How does COVID-19 cause people to lose sense of smell? And how many regain it? – ABC News

Since the start of the COVID-19 pandemic, perhaps no symptom has been in the spotlight more than loss of smell.

Estimates vary, but it’s believed that as many as 96% of COVID-19 patients experience some or total loss — but it’s usually temporary. Most regain the sensation within weeks.

Studies have suggested that anosmia, the medical term of the condition, is a better predictor of whether someone has the virus than other symptoms such as cough or fever.

Researchers still don’t fully understand how the virus causes loss of smell, but there are a few theories.

“COVID is a brand new virus, so we don’t have all the answers yet,” Dr. Raj Sindwani, an otolaryngologist at the Cleveland Clinic, told ABC News. “Some time, we might know. But, right now, we really don’t know. These are our best guesses.”

Types of smell loss

There are two types of loss of smell that people experience from COVID-19: acute and chronic.

Acute is when a person is infected with COVID and may be experiencing other symptoms, such as a runny or stuffy nose, which inflame nasal passages.

“The particles you’re supposed to smell have to go through your nose and go to the roof of the nose, where the nerve endings are,” Sindwani explained. “If the lining is swollen and you have excess mucus production, obviously those particles aren’t going to make it up your nose as well.”

A chronic loss of smell happens after a COVID-19 infection has cleared, but, weeks or months later, a person still hasn’t regained the sense.

“There’s some point of inflammation to the nerve, damage to the nerve, whatever that virus did while it was active and damaged those nerve endings,” Sindwani said.

What are the theories?

One theory is that genetics play a role. A study published Wednesday in the journal Nature Genetics found a COVID-19 patient with a locus, or a specific place of a gene on a chromosome, near two olfactory (sense of smell) genes was linked to anosmia.

However, this genetic risk factor only increased the odds of losing sense of smell by 11%, meaning some people who had the genes didn’t lose their sense of smell, and vice versa.

“It suggests that genetics contributes to the risk, but doesn’t suggest that it is the cause of smell loss, and, if anything, suggests that it’s a small contributor,” Dr. Justin Turner, an associate professor of otolaryngology-head and neck surgery at Vanderbilt University Medical Center who was not involved in the study, told ABC News. “Because there’s many people in this study who have this genetic variability who didn’t lose their sense of smell.”

Another theory, according to a Harvard Medical School study published in July 2020, is that COVID-19 causes damage to certain cells, called sustentacular cells, that support and assist the olfactory neurons, which identify smells.

Dr. Sandeep Datta, associate professor of neurobiology in the Blavatnik Institute at Harvard Medical School and senior author of the study, said that when sustentacular cells are damaged, they are capable of regenerating and regaining their function.

However, it can take weeks or months, which may explain why many people don’t recover their sense of smell for several months.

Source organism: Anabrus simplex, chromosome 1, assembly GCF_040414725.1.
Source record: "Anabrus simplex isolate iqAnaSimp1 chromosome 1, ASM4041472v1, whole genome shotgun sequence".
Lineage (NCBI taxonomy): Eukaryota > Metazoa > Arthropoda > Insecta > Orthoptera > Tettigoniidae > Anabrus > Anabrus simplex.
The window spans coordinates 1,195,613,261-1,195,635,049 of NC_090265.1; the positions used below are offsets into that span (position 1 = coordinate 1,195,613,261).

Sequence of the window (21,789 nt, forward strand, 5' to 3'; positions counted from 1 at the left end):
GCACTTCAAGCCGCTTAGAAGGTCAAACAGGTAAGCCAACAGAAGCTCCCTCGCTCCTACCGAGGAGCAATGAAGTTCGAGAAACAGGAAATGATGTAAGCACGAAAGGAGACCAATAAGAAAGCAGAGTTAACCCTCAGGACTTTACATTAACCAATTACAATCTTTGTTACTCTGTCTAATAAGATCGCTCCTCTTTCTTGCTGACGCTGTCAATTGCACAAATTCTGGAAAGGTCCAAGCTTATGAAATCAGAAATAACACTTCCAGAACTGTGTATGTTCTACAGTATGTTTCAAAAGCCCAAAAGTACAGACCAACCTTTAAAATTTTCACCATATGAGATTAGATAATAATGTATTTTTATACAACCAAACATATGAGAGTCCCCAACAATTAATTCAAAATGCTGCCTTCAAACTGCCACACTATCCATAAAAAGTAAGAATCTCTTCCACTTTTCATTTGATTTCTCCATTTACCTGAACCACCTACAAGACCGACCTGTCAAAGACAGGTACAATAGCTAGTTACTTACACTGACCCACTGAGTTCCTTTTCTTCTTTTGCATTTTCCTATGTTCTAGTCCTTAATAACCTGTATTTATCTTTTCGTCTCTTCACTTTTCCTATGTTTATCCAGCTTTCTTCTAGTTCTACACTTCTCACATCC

“That’s the theory for which there is the most evidence currently,” he told ABC News.

In addition, a National Institutes of Health study from December 2020 suggested loss of smell may be from COVID-19 causing inflammation and bleeding in the part of the brain — known as olfactory bulbs — that controls sense of smell.

“It’s not clear whether the virus enters into the olfactory bulbs or not — that’s still a question — but many other viruses do,” Dr. Richard Doty, a professor in the department of otorhinolaryngology-head and neck surgery at the University of Pennsylvania, told ABC News. “Even the herpes virus can get into the brain through the olfactory pathway, so it’s not beyond a possibility. But the jury’s still out on whether the olfactory bulbs play a role” in loss of smell.

Sindwani said it’s very possible all of these theories could be true.

“Maybe it’s not one or the other, but it’s many things — what we call multifactorial,” he said. “Maybe in one patient it’s genetic, maybe in another it’s the sustentacular cells. Maybe the sustentacular cells could be a reason why the gene isn’t letting the smell be regained.”

How can COVID patients get back their sense of smell?

Sindwani said it’s very rare for COVID-19 patients to not regain their sense of smell. Studies suggest only about 5% of patients still experience anosmia after six months.

There are a couple of things that can be done to try to regain this sense. Medical treatments include using saline flushes to drain out mucus and prescription steroid sprays to decrease inflammation.

Patients also can undergo olfactory training, meaning training the nose to recognize smells again.

Just like there are primary colors — red, yellow and blue — there are primary smells: flowery, fruity, aromatic and resinous, Sindwani explained.

“You get sticks, put it under your nose, inhale for 15 to 20 seconds twice a day, and think about what, for example, roses smell like and try to remember,” he said. “The thought is that combining visual imagery with the scents of those smell particles can jumpstart to get it to work.”

Turner said he believes that stories about anosmia have brought a newfound appreciation for sense of smell to the general public.

“We typically underappreciated this sense because we may not appreciate that we’re using it as much in our daily function,” he said. “It’s not until it’s lost that we recognize how important it is.”